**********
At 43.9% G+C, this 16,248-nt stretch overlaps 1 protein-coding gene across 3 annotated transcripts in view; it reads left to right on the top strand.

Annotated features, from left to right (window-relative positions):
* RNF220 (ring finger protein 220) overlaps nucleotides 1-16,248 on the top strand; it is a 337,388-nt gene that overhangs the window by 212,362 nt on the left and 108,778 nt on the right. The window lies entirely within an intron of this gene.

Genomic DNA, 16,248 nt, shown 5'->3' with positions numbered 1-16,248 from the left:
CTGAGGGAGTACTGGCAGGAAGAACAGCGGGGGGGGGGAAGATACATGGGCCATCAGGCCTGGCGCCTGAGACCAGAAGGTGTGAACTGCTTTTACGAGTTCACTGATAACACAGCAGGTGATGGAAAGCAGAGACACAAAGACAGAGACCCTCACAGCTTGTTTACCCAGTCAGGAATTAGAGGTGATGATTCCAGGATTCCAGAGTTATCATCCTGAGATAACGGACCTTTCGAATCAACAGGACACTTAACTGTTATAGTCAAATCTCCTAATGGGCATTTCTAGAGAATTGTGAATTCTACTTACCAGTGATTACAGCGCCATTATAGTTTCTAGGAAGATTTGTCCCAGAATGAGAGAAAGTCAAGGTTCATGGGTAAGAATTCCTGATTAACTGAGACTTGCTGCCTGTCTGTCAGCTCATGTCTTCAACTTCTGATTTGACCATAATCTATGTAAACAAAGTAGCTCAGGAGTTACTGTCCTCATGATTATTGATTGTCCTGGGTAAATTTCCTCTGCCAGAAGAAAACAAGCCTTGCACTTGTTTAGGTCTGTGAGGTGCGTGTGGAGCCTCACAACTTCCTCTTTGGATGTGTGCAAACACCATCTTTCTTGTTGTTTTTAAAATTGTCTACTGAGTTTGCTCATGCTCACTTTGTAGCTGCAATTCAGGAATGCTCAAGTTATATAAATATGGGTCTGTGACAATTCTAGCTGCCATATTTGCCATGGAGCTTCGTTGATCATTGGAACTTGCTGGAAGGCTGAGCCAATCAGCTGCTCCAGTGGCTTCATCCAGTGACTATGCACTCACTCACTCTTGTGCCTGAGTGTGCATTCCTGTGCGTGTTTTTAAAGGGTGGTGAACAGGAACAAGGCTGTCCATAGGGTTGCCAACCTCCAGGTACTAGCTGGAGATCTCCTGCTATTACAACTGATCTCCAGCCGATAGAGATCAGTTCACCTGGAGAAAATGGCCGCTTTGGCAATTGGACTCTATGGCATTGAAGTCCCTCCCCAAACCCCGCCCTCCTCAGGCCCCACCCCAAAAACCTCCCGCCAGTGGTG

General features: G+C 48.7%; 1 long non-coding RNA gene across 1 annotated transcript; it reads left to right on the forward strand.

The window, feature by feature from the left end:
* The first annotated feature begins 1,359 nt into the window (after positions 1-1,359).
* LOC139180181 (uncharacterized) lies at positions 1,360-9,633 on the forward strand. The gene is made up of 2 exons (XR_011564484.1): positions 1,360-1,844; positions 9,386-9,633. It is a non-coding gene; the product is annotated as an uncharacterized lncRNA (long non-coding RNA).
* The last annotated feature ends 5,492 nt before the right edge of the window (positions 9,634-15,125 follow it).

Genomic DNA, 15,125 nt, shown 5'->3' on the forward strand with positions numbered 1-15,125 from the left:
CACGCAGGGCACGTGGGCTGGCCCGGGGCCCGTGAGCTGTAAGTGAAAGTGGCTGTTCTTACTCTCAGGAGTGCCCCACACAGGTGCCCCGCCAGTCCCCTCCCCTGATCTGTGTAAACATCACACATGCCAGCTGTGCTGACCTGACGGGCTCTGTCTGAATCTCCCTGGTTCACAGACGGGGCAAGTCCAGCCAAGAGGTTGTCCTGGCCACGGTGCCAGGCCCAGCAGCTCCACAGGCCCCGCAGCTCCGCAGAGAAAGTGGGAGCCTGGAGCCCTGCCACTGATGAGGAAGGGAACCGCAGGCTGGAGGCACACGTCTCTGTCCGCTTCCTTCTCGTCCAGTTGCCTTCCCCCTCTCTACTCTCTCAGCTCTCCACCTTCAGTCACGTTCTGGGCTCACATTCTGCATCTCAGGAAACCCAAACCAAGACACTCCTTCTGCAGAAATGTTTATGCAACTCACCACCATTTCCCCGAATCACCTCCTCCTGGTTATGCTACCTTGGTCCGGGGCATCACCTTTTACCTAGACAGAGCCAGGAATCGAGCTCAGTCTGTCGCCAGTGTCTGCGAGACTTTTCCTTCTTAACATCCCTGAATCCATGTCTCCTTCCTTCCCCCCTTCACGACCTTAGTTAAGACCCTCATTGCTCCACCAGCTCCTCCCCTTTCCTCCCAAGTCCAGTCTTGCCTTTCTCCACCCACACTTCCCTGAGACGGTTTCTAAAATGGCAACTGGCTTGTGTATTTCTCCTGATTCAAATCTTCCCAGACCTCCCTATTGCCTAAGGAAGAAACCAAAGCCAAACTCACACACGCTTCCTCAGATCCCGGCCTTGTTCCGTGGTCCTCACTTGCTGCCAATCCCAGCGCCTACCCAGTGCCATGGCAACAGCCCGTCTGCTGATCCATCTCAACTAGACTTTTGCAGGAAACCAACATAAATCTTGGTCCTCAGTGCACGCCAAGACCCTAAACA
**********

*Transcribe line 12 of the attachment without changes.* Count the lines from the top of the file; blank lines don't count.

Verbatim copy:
CACGCAGGGCACGTGGGCTGGCCCGGGGCCCGTGAGCTGTAAGTGAAAGTGGCTGTTCTTACTCTCAGGAGTGCCCCACACAGGTGCCCCGCCAGTCCCCTCCCCTGATCTGTGTAAACATCACACATGCCAGCTGTGCTGACCTGACGGGCTCTGTCTGAATCTCCCTGGTTCACAGACGGGGCAAGTCCAGCCAAGAGGTTGTCCTGGCCACGGTGCCAGGCCCAGCAGCTCCACAGGCCCCGCAGCTCCGCAGAGAAAGTGGGAGCCTGGAGCCCTGCCACTGATGAGGAAGGGAACCGCAGGCTGGAGGCACACGTCTCTGTCCGCTTCCTTCTCGTCCAGTTGCCTTCCCCCTCTCTACTCTCTCAGCTCTCCACCTTCAGTCACGTTCTGGGCTCACATTCTGCATCTCAGGAAACCCAAACCAAGACACTCCTTCTGCAGAAATGTTTATGCAACTCACCACCATTTCCCCGAATCACCTCCTCCTGGTTATGCTACCTTGGTCCGGGGCATCACCTTTTACCTAGACAGAGCCAGGAATCGAGCTCAGTCTGTCGCCAGTGTCTGCGAGACTTTTCCTTCTTAACATCCCTGAATCCATGTCTCCTTCCTTCCCCCCTTCACGACCTTAGTTAAGACCCTCATTGCTCCACCAGCTCCTCCCCTTTCCTCCCAAGTCCAGTCTTGCCTTTCTCCACCCACACTTCCCTGAGACGGTTTCTAAAATGGCAACTGGCTTGTGTATTTCTCCTGATTCAAATCTTCCCAGACCTCCCTATTGCCTAAGGAAGAAACCAAAGCCAAACTCACACACGCTTCCTCAGATCCCGGCCTTGTTCCGTGGTCCTCACTTGCTGCCAATCCCAGCGCCTACCCAGTGCCATGGCAACAGCCCGTCTGCTGATCCATCTCAACTAGACTTTTGCAGGAAACCAACATAAATCTTGGTCCTCAGTGCACGCCAAGACCCTAAACA